8. Earthquake safe. Thorium reactors have a very simple and compact design where gravity is the only thing needed to stop the nuclear reaction. Conventional Nuclear reactors depend on external power to shut down after a SCRAM, where poison rods fall down to halt the reaction.  The next figure shows the concept of a Thorium reactor.

The idea is to empty the fissile U-233 core through gravity alone. Since the fuel is already molten, it can run out like pig-iron into cooling heat exchangers with  water supplied thru gravity alone.

As we can see the reactor hardened structure is compact, and can be completely earthquake and tsunami proof. What can be sheared off are the steam pipes and external power, but the shutdown can complete without additional power.

9. No risk for a meltdown, the fuel is already molten. The fuel in a Thorium reactor is U-233 in the form of UraniumFluoride (UF4) salt that also contains Lithium and Beryllium, in its molten form it has a very low vapor pressure. The salt flows easily through the heat exchangers and the separators. The salt is very toxic, but it is completely sealed.

10. Very high negative temperature coefficient leading to a safe control. This is another beauty of the molten salt design. The temperature coefficient is highly negative, leading to a safe design with simple and consistent feedback. What does that mean?  It means that if temperature in the core rises, the efficiency of the reaction goes down, leading to less heat generated. There is no risk for a thermal runaway. In contrast, Chernobyl used graphite moderated Uranium , and it suffered a thermal runaway as the operators bypassed three safety circuits trying to capture the last remaining power during a normal shut-down. The reactor splat, the graphite caught fire and the rest is history. Five days later two nuclear installations in Sweden shut down their reactors due to excessive radiation, but it took a while before they could figure out what had happened. First then did the Soviets confess there had been an accident.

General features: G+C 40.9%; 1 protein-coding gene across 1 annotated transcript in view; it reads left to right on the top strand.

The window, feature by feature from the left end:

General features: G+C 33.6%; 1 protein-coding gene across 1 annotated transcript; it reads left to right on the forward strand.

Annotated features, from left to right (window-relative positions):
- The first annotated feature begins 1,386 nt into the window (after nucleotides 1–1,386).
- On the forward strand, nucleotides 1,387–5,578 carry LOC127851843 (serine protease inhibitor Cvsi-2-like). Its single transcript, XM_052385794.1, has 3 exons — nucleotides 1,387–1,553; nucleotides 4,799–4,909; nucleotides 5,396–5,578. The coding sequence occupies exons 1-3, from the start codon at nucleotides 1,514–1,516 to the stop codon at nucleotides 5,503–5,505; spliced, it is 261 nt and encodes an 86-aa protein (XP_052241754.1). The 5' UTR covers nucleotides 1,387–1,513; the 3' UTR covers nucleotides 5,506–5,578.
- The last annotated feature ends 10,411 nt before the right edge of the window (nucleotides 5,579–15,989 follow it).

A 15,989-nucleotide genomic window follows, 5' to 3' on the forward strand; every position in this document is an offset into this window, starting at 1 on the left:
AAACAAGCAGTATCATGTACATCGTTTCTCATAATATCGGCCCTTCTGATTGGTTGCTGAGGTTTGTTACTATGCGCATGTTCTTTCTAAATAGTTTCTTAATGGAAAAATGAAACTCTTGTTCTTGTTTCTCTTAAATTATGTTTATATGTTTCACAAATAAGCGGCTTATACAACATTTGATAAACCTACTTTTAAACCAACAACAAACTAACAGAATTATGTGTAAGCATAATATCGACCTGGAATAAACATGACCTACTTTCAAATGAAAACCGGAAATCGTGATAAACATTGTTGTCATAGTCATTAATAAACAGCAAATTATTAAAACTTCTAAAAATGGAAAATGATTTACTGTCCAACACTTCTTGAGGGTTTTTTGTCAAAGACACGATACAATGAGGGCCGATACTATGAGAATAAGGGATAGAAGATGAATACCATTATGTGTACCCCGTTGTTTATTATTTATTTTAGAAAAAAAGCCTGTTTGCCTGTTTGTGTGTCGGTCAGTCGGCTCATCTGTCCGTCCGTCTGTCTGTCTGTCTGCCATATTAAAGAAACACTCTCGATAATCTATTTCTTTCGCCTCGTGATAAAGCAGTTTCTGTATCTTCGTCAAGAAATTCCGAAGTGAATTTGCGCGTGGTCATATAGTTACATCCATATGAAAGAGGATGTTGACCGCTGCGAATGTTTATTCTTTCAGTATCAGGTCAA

11. Atmospheric pressure operating conditions, no risk for explosions. Materials subjected to high radiation tend to get brittle or soften up. Thorium reactors operate under atmospheric conditions so the choice of materials that can withstand both high temperatures and high radiation is much greater, leading to a superior and less expensive design.  There is no high pressure gas buildup and the separation stage can be greatly simplified.

Many of the pictures are from a slide presentation given by David Archibald in Melbourne Feb 5 2011. He posted it “for the benefit of all” which I have interpreted as waving the copyright of the pictures

http://wattsupwiththat.com/2011/02/12/david-archibald-on-climate-and-energy-security/

Next installment:  Eleven more reasons for Thorium http://lenbilen.com/2012/02/15/eleven-more-reasons-to-switch-to-thorium-as-nuclear-fuel/

11 Comments

  1. lance collie
    Posted February 25, 2012 at 1:24 am | Permalink | Reply

    You are comparing to heavy water fast breeders. Can you educate me on the differences with thorium reactors the newer light water reactors more common in France? thank you and great post.

    • lenbilen
      Posted February 25, 2012 at 7:43 pm | Permalink | Reply

      Heavy water is DeuteriumOxide. It is like normal water except it allows neutrons to roam around freely without getting absorbed. You may recall the story of the “Heroes of Telemark” where Norwegian Resistance fighters sank a ferry containing a railroad car filled with heavy water thus derailing the German nuclear program for the rest of the war.Heavy water costs about $2000/gallon, so it is difficult to make reactors profitable with heavy water as a moderator. Its biggest advantage is that it can produce power and plotunium directly from narural Uranium without enrichment. Other than cost it is the easiest and safest way thechnologically to produce Nuclear Power.